Dixon's report to the Board of Supervisors noted that while "management was trying to recruit foster homes and improve the relationship between foster parents and the department," the county had received repeated complaints from some foster parents that licensing workers were "rude and authoritarian," and that investigators were "allegedly singling out black foster parents to harass." Association presidents say those complaints were often aired during the county's monthly meetings with them.

Dixon emphasized race as a factor in the decisions of top Children's Services officials, saying: "It appears that (Children's Services) managers . . . allowed concern about Mr. and Mrs. Knight's prominence in the foster care community to cloud their judgment." The Knights are black. In the Kelly case, he said the county decision not to revoke the license "appears to have been based on (the) belief that the investigation might have been racially biased."

Maxcine Knight declined to be interviewed and her husband could not be reached. Kelly also declined comment.

The two officials responsible for those decisions have left their jobs. Jean McIntosh, a former assistant director of the department, now heads a children's advocacy group. Barbara Uchida, the chief of licensing, took a voluntary demotion several years ago. McIntosh could not be reached; Uchida declined comment.

Whether there were additional instances of favored treatment for foster parent leaders is unclear because investigative records are not available to the public unless a formal accusation has been filed to revoke the license.

However, other records show that at least five foster parent leaders are being investigated for alleged abuse, and investigators have recommended that a sixth leader be stripped of her license for alleged physical abuse. In that case, records show, county investigators had substantiated a complaint of sexual abuse two years ago but no action was taken at that time.

Licensing chief May cited that case as one that he had handled properly and said he did not know of the investigation two years ago. He took issue with complaints by Bolton, the state official, about the county's concern over "sensitive" cases.

"We might say that to him but that did not mean that we're going to make an exception," May said. "We're making him aware of political issues, because these same calls that we get also go to the governor, they go to the state department (of Social Services). . . . But I think it's very unfair of him to interpret that as allowing foster parent favoritism."

At best, the relationship between foster parent groups and the Children's Services Department strikes a tenuous balance. The county is dependent on its foster parents--without them, where would abused and neglected children go? But the department has a duty to regulate foster homes.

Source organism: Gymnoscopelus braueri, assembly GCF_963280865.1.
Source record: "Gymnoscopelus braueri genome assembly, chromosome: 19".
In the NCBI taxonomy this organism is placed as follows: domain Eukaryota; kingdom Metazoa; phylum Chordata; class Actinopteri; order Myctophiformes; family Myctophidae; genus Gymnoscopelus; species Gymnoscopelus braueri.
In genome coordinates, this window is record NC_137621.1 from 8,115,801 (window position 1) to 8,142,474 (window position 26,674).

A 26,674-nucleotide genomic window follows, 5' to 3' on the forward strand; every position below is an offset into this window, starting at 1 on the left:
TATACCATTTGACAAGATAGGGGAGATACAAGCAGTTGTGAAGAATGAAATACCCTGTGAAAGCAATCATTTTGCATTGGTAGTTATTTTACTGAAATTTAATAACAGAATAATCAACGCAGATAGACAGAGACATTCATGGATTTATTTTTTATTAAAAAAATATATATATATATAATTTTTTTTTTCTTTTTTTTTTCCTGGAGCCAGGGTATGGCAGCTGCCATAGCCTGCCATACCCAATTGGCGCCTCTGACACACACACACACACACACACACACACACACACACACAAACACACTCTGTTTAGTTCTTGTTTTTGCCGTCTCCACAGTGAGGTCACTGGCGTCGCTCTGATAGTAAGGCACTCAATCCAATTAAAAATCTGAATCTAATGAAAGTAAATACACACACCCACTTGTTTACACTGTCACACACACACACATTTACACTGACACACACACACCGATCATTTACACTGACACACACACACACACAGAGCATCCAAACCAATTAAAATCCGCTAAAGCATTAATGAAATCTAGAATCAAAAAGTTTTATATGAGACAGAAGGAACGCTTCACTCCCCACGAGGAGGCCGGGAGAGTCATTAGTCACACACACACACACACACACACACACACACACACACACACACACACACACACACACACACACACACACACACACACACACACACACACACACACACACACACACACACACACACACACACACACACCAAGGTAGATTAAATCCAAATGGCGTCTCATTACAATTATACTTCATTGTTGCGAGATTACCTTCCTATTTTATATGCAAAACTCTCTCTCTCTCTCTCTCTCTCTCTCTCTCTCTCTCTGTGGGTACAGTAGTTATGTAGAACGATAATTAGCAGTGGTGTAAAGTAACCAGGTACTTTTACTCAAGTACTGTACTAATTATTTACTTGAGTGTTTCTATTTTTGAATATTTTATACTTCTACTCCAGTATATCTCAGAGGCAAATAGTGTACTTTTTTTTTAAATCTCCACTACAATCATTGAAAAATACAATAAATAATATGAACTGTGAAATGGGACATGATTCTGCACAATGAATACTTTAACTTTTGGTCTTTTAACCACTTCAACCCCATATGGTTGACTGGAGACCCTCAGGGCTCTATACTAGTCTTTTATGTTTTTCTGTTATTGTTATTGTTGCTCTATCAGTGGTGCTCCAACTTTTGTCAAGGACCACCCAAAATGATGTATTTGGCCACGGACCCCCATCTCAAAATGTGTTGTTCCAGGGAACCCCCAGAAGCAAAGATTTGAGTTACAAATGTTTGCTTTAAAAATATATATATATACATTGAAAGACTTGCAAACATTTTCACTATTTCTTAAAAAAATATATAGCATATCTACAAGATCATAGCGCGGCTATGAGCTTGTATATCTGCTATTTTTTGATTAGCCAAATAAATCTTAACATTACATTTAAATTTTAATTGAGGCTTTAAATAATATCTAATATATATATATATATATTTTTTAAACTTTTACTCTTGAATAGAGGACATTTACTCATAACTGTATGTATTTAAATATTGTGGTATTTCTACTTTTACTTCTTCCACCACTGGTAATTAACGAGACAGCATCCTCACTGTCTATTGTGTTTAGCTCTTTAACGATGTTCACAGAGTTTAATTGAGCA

State officials have complained repeatedly that the county has been lax in revoking the licenses of allegedly abusive foster parents. In June, the state seized 15 file cabinets of county foster care records; the county is reviewing more than 650 investigations that the state deemed incomplete or improperly handled.

In the wake of the state's complaints, county officials volunteered to give up their authority to license and investigate foster homes. Now, amid a management shake-up in the Department of Children's Services, state officials are preparing to take control of that job.

The transition, scheduled to be complete Oct. 1, has some foster parent leaders worried that the years they spent opening the lines of communication with county officials will be lost.

"They treat us now like we're part of the professional team," said Caroline Mraz, president of the South Pasadena Foster Parent Assn. "And they're taking all of that away from us. When I got into this you were afraid to say a word to a worker, afraid they'd come and take a child out because they didn't like you. We are now free to call anybody in authority that we want."

While Mraz and other foster parent leaders say they do not believe they have wielded undue influence with the county, department sources have confirmed that a veteran licensing supervisor, Clare Kjolsrud, was transferred to another job against her wishes in 1986 after foster parent presidents complained that she was too strict. However, the sources said, the foster parents' complaints were not the only factor contributing to Kjolsrud's transfer.

It was Kjolsrud who recommended that the Knights' license be revoked, only to be overturned by her supervisors. She declined to be interviewed about her job switch, and officials responsible for it are no longer with the county department.

Patty Kamoto, a department licensing worker who is active in the union that represents social workers, said it was well known in the department that foster parent leaders had influence. "They do have some political clout," she said. "And they certainly had influence with administrators in this department."

But one department source, as well as a foster parent leader who did not want to be named, said they suspect the county gave special treatment to the Knights in order to quiet the leader of the department's harshest critics.

"When these things came up they should have shut (the homes) down but instead they said well, 'We'll protect you.' " said the department source. "In protecting them, they quiet them. . . . I don't think (foster parent groups) had a lot of clout in the department. I think the department just bought off the leaders."